{service name}.{namespace}.svc.{cluster domain}

where the default value for {cluster domain} is usually cluster.local. We can test the DNS resolution from a Pod with nslookup:

$ kubectl exec -it backend-78d87dd74b-pk7tr -- nslookup redis
nslookup: can't resolve '(null)': Name does not resolve

Name:      redis
Address 1: 10.97.34.93 redis.default.svc.cluster.local

Do not pay attention to the first line of the nslookup output. It’s a weirdly-worded message that doesn’t actually indicate an error. The output tells us that indeed, the redis name resolves to 10.97.34.93, which is the ClusterIP of the Redis Service.

Recap

  • We created Deployments and StatefulSets to deploy the application layer, Services to implement networking between Pods and a PersistentVolumeClaim to configure storage.
  • We mentioned health checks, which should always be implemented and configured.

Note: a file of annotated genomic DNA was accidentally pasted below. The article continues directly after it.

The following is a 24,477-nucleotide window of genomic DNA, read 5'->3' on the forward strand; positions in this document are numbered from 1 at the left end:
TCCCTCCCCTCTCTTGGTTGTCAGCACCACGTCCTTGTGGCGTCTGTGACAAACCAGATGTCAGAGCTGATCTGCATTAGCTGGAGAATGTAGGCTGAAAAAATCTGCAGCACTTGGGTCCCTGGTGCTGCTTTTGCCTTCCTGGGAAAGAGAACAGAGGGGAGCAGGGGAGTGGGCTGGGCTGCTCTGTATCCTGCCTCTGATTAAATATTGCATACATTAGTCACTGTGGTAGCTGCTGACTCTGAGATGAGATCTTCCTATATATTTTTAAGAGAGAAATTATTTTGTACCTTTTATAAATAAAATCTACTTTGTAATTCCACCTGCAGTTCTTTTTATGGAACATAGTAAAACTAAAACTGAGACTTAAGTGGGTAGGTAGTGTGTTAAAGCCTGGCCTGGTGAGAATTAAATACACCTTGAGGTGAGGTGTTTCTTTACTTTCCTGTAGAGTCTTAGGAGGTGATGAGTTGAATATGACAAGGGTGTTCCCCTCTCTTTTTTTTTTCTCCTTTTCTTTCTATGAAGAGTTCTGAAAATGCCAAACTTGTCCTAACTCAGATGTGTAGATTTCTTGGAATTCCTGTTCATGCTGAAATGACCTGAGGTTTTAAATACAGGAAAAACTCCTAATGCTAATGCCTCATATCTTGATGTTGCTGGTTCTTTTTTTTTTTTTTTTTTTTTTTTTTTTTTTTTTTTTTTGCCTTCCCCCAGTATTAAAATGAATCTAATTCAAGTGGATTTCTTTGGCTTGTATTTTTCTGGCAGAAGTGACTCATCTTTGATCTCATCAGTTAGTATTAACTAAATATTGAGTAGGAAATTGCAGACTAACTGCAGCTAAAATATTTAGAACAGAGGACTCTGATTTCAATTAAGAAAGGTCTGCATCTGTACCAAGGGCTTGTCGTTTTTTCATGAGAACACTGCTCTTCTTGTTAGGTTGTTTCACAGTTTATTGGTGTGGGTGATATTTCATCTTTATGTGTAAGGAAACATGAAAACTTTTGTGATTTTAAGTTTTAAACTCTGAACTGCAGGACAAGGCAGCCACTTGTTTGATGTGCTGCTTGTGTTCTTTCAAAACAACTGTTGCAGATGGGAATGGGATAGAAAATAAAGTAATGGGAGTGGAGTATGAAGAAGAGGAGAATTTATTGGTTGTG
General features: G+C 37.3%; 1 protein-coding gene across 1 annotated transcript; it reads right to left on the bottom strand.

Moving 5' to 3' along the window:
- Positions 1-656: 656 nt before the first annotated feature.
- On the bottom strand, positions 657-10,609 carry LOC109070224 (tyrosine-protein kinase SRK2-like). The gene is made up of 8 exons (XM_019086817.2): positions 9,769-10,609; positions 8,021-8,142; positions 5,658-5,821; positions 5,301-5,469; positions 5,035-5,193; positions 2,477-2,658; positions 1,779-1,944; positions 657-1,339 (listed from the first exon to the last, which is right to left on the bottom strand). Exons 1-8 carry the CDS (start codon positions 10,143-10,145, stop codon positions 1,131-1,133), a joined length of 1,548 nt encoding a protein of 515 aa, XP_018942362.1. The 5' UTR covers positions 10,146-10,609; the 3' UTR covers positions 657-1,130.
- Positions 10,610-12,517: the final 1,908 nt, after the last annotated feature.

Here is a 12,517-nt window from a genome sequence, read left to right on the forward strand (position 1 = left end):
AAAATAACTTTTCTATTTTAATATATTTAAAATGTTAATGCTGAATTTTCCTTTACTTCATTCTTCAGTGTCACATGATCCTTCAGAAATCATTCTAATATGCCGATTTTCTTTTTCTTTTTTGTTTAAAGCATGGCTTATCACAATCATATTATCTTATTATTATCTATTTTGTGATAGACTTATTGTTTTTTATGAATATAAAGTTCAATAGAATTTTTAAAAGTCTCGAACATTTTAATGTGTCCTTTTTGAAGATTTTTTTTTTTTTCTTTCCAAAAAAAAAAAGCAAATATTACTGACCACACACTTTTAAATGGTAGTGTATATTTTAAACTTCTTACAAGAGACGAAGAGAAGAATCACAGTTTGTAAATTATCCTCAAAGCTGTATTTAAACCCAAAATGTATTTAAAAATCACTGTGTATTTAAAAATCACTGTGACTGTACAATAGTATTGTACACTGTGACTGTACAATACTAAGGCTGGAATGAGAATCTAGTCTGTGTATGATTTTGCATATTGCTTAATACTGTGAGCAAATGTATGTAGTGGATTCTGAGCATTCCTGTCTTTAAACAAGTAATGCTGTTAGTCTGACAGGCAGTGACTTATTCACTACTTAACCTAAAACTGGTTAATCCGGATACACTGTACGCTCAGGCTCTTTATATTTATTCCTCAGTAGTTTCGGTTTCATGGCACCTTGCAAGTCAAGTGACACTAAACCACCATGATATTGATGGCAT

• We briefly touched on the topic of DNS resolution.
  • Throughout the tutorial, we used several useful kubectl subcommands: kubectl apply, kubectl get, kubectl describe, kubectl logs.

What we didn’t cover

  • If you don’t want to use a managed solution like Google Kubernetes Engine (GKE) or Amazon Elastic Kubernetes Service (EKS), you will have to set up Kubernetes yourself on VMs or bare metal, and that is not simple. If you are interested, I recommend you read the kubeadm documentation or the excellent Kubernetes The Hard Way series by Kelsey Hightower.
  • We defined the environment variable REDIS_URL directly in the backend Deployment configuration. When the configuration gets bigger, it’s best to use ConfigMaps.
  • We didn’t cover Ingresses or TLS termination. Personally I find the nginx Ingress controller and cert-manager quite powerful and easy to setup. Cert-manager handles the provisioning and renewal of Let’s Encrypt certificates automatically.
  • If your Kubernetes cluster is accessed by multiple users, you should configure role-based access control (RBAC).

Conclusion

In this second part we deployed an toy application that resembled a real-world one. I encourage you to start experimenting with your applications. Before you begin, you may want to take a look at some best practices, so that you can form good habits from the start. I also recommend taking a look at some useful tools that make working with Kubernetes easier and more efficient.